Dark Horse is publishing this Korean mahwa by Kim Sung-Jae and Kim Byung-Jin, and it’s of the more perfunctorily told narratives I’ve come across in a bit. The story purportedly involves twins, one of whom is the rightful emperor and one of whom is a demon spawn of some sort. An ugly jewel icon thing is supposed to distinguish between them in the cradle, but the two are unaccountably left alone, allowing evil demon baby to shove the jewel thing into the chest of the good guy. Good baby grows up to be tortured and, for unclear reasons, virtually unkillable. He is exiled and wanders off to hook up with some random warrior clan, to whom he brings much woe and lamentation, for that is his curse. Said clan includes several supposedly colorful, but actually completely indistinguishable, characters, who provide what passes for comic relief between the alternating scenes of vicious dismemberment and inarticulate angst. Chunchu, who brings death to all and then whines about it, is way, way, way less interesting than Elric or Thomas Covenant, and it’s been a good long time since I wanted to read about either of those folks.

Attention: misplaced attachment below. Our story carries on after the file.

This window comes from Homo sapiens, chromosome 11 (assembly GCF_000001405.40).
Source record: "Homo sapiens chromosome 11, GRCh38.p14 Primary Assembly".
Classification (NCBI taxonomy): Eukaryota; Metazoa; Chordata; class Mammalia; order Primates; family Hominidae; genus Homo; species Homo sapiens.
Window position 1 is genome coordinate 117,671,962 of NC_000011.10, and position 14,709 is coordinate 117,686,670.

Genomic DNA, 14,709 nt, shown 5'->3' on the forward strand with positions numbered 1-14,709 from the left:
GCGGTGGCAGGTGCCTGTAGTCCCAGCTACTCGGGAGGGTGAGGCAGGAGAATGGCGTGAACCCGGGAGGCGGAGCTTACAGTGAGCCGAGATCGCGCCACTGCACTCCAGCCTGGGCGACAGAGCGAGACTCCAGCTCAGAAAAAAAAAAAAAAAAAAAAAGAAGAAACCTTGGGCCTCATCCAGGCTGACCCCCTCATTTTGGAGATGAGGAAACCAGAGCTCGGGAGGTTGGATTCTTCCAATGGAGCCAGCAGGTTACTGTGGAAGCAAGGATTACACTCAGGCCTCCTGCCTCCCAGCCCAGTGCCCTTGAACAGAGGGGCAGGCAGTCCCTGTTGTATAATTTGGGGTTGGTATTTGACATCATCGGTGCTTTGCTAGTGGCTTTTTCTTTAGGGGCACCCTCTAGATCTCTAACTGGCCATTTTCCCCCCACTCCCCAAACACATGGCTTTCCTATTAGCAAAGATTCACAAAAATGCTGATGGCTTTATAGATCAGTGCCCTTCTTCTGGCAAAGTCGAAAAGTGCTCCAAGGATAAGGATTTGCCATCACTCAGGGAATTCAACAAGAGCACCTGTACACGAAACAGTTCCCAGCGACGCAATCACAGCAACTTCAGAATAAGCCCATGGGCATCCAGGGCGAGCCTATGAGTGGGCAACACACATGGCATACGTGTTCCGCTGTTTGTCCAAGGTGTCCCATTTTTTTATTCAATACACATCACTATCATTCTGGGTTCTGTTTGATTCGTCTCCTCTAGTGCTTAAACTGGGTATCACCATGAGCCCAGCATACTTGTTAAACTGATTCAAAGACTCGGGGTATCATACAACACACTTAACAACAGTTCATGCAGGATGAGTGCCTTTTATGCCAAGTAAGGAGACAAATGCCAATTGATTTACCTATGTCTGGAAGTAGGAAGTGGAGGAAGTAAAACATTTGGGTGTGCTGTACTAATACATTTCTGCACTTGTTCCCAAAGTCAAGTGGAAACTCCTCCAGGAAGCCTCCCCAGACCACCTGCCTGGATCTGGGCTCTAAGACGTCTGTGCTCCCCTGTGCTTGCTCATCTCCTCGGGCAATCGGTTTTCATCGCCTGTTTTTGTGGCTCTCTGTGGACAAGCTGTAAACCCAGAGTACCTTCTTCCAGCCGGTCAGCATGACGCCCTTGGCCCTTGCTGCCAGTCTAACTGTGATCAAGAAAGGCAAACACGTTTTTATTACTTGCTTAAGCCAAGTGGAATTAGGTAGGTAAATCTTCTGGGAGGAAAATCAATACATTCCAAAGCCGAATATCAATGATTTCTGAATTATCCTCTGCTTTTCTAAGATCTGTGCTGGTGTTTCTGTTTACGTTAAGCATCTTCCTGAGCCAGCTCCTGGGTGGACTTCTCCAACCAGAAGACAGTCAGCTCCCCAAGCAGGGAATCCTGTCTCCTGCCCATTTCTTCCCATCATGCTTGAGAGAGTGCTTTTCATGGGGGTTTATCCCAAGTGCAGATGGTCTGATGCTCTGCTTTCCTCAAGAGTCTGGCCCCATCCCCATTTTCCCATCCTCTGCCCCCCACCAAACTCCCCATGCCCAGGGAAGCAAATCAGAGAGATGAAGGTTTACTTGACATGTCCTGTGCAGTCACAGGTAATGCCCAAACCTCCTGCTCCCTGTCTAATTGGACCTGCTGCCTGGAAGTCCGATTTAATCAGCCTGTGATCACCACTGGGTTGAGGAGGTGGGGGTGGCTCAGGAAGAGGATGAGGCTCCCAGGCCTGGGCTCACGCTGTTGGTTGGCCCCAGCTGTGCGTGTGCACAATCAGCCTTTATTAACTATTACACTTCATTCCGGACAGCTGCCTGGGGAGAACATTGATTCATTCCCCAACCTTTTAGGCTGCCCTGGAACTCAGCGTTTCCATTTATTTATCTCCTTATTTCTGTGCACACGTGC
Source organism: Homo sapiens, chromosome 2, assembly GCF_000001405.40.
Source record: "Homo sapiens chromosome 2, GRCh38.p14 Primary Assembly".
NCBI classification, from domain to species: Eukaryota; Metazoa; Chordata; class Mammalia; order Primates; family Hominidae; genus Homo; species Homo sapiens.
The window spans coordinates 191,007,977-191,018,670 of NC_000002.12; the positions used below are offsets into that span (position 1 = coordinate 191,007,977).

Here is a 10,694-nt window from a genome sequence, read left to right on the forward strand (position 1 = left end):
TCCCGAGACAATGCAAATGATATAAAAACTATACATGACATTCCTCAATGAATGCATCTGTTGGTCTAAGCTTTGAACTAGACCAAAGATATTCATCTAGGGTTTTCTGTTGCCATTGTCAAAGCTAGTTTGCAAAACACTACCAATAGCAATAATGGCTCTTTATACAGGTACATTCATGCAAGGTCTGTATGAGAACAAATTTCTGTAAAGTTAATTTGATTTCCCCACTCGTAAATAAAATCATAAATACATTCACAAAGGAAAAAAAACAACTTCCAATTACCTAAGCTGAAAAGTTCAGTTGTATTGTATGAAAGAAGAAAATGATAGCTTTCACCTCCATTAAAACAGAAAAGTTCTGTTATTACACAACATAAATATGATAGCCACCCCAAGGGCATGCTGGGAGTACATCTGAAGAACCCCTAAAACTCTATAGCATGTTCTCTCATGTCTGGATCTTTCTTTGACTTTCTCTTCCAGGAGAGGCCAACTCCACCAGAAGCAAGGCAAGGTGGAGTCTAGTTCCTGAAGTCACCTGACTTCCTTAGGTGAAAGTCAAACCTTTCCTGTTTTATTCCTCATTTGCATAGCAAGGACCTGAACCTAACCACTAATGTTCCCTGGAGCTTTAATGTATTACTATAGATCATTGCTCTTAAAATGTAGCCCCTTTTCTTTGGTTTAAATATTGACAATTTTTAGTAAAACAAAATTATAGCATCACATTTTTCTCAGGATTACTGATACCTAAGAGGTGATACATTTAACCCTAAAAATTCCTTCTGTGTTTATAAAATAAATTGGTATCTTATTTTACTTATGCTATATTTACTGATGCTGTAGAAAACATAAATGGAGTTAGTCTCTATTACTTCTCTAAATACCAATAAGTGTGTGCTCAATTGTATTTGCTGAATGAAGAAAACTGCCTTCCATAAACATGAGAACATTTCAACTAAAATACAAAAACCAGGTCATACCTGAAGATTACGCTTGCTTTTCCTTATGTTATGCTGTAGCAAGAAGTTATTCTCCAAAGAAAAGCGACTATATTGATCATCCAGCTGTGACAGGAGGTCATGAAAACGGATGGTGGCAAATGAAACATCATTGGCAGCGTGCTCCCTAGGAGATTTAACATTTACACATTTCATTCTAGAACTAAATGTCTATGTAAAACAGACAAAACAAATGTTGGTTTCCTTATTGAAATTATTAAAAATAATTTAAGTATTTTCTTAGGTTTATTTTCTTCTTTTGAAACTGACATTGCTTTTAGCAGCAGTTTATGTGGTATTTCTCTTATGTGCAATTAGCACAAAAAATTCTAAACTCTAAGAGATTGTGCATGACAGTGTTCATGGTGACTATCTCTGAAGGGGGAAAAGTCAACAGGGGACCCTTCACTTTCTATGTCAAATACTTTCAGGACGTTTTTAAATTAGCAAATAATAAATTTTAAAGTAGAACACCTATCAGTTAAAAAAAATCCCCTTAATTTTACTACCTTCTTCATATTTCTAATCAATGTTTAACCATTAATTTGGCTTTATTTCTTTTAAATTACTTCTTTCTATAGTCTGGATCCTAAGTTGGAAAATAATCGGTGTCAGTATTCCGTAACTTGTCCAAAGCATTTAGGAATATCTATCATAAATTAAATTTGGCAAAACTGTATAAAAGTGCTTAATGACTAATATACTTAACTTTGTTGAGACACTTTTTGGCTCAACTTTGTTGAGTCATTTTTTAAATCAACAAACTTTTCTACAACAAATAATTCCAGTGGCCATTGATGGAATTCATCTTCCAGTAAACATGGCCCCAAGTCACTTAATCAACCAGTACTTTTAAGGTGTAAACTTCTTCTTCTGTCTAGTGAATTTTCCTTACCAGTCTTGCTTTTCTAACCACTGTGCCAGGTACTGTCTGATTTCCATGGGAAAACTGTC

It’s hard to be that pissy about it, though, since it’s obvious that the writing here is little more than a distant afterthought. There’s a lot more attention paid to the art, which, while it doesn’t blow me away, is certainly nicely done. Kim Byung-Jin tends towards a less realistic style than some I’ve seen in this genre, but that works quite well for the creepy hyper-deformed baby sequence, and he does have the chops to pull off an excellent naturalistic wart-hog close-up when the script calls for it. Some of the heavily-muscled warriors recall the unfortunate excesses of super-hero comics — torsoes just aren’t anatomically built like that. But then, the close-up expressive limpid eyes often hit that shoujo sweet spot.
So yeah, pretty mediocre. But “Genocide Fiend” is a great title.